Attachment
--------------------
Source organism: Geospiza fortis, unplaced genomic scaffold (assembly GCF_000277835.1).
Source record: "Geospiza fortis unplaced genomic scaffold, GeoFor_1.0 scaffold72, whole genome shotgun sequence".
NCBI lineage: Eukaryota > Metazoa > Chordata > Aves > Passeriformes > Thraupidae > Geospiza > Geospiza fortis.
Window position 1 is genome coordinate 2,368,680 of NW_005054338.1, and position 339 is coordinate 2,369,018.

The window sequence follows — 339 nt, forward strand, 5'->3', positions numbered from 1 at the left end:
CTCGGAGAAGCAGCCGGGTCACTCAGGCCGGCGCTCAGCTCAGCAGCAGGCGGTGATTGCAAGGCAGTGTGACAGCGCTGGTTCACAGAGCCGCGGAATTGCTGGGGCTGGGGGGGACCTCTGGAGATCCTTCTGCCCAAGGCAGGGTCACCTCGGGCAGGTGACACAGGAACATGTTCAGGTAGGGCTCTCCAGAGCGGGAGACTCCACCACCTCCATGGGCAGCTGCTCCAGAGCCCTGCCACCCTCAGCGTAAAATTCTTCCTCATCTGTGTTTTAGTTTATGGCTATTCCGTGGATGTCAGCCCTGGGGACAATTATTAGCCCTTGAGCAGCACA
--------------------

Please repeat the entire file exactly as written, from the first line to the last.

Source organism: Geospiza fortis, unplaced genomic scaffold (assembly GCF_000277835.1).
Source record: "Geospiza fortis unplaced genomic scaffold, GeoFor_1.0 scaffold72, whole genome shotgun sequence".
NCBI lineage: Eukaryota > Metazoa > Chordata > Aves > Passeriformes > Thraupidae > Geospiza > Geospiza fortis.
Window position 1 is genome coordinate 2,368,680 of NW_005054338.1, and position 339 is coordinate 2,369,018.

The window sequence follows — 339 nt, forward strand, 5'->3', positions numbered from 1 at the left end:
CTCGGAGAAGCAGCCGGGTCACTCAGGCCGGCGCTCAGCTCAGCAGCAGGCGGTGATTGCAAGGCAGTGTGACAGCGCTGGTTCACAGAGCCGCGGAATTGCTGGGGCTGGGGGGGACCTCTGGAGATCCTTCTGCCCAAGGCAGGGTCACCTCGGGCAGGTGACACAGGAACATGTTCAGGTAGGGCTCTCCAGAGCGGGAGACTCCACCACCTCCATGGGCAGCTGCTCCAGAGCCCTGCCACCCTCAGCGTAAAATTCTTCCTCATCTGTGTTTTAGTTTATGGCTATTCCGTGGATGTCAGCCCTGGGGACAATTATTAGCCCTTGAGCAGCACA